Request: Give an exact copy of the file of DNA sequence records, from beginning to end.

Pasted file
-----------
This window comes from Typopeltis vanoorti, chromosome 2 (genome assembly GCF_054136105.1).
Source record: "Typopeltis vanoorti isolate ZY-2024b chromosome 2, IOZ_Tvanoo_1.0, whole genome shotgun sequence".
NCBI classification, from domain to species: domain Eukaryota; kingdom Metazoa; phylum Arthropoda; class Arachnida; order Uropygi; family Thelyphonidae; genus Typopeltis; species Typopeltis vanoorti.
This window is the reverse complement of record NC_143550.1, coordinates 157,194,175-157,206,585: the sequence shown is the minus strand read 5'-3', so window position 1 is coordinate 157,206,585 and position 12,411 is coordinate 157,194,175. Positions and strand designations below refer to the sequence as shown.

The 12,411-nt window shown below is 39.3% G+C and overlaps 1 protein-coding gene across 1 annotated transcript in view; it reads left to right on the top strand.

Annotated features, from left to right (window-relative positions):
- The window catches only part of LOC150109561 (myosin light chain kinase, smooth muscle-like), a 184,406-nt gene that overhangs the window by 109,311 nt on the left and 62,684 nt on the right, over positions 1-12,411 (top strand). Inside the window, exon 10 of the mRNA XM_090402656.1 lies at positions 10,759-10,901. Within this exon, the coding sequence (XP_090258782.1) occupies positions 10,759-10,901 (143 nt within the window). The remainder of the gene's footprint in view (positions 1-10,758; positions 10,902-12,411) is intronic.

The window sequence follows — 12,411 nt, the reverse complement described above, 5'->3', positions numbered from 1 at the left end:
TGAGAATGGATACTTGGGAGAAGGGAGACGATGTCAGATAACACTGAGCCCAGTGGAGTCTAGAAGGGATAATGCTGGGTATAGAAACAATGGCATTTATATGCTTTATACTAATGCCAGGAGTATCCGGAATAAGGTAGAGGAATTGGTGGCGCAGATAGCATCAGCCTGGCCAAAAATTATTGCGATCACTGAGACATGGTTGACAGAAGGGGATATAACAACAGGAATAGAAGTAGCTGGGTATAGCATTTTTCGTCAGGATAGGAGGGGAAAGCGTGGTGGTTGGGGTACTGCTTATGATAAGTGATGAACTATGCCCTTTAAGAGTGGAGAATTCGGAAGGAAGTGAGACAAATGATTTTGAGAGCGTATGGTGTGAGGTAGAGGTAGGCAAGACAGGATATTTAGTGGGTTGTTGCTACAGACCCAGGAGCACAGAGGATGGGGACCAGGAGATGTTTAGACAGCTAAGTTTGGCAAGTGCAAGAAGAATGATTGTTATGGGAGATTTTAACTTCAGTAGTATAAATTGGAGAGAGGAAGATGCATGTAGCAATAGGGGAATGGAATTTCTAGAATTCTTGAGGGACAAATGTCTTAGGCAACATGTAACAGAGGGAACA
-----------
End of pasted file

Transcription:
This window comes from Typopeltis vanoorti, chromosome 2 (genome assembly GCF_054136105.1).
Source record: "Typopeltis vanoorti isolate ZY-2024b chromosome 2, IOZ_Tvanoo_1.0, whole genome shotgun sequence".
NCBI classification, from domain to species: domain Eukaryota; kingdom Metazoa; phylum Arthropoda; class Arachnida; order Uropygi; family Thelyphonidae; genus Typopeltis; species Typopeltis vanoorti.
This window is the reverse complement of record NC_143550.1, coordinates 157,194,175-157,206,585: the sequence shown is the minus strand read 5'-3', so window position 1 is coordinate 157,206,585 and position 12,411 is coordinate 157,194,175. Positions and strand designations below refer to the sequence as shown.

The 12,411-nt window shown below is 39.3% G+C and overlaps 1 protein-coding gene across 1 annotated transcript in view; it reads left to right on the top strand.

Annotated features, from left to right (window-relative positions):
- The window catches only part of LOC150109561 (myosin light chain kinase, smooth muscle-like), a 184,406-nt gene that overhangs the window by 109,311 nt on the left and 62,684 nt on the right, over positions 1-12,411 (top strand). Inside the window, exon 10 of the mRNA XM_090402656.1 lies at positions 10,759-10,901. Within this exon, the coding sequence (XP_090258782.1) occupies positions 10,759-10,901 (143 nt within the window). The remainder of the gene's footprint in view (positions 1-10,758; positions 10,902-12,411) is intronic.

The window sequence follows — 12,411 nt, the reverse complement described above, 5'->3', positions numbered from 1 at the left end:
TGAGAATGGATACTTGGGAGAAGGGAGACGATGTCAGATAACACTGAGCCCAGTGGAGTCTAGAAGGGATAATGCTGGGTATAGAAACAATGGCATTTATATGCTTTATACTAATGCCAGGAGTATCCGGAATAAGGTAGAGGAATTGGTGGCGCAGATAGCATCAGCCTGGCCAAAAATTATTGCGATCACTGAGACATGGTTGACAGAAGGGGATATAACAACAGGAATAGAAGTAGCTGGGTATAGCATTTTTCGTCAGGATAGGAGGGGAAAGCGTGGTGGTTGGGGTACTGCTTATGATAAGTGATGAACTATGCCCTTTAAGAGTGGAGAATTCGGAAGGAAGTGAGACAAATGATTTTGAGAGCGTATGGTGTGAGGTAGAGGTAGGCAAGACAGGATATTTAGTGGGTTGTTGCTACAGACCCAGGAGCACAGAGGATGGGGACCAGGAGATGTTTAGACAGCTAAGTTTGGCAAGTGCAAGAAGAATGATTGTTATGGGAGATTTTAACTTCAGTAGTATAAATTGGAGAGAGGAAGATGCATGTAGCAATAGGGGAATGGAATTTCTAGAATTCTTGAGGGACAAATGTCTTAGGCAACATGTAACAGAGGGAACA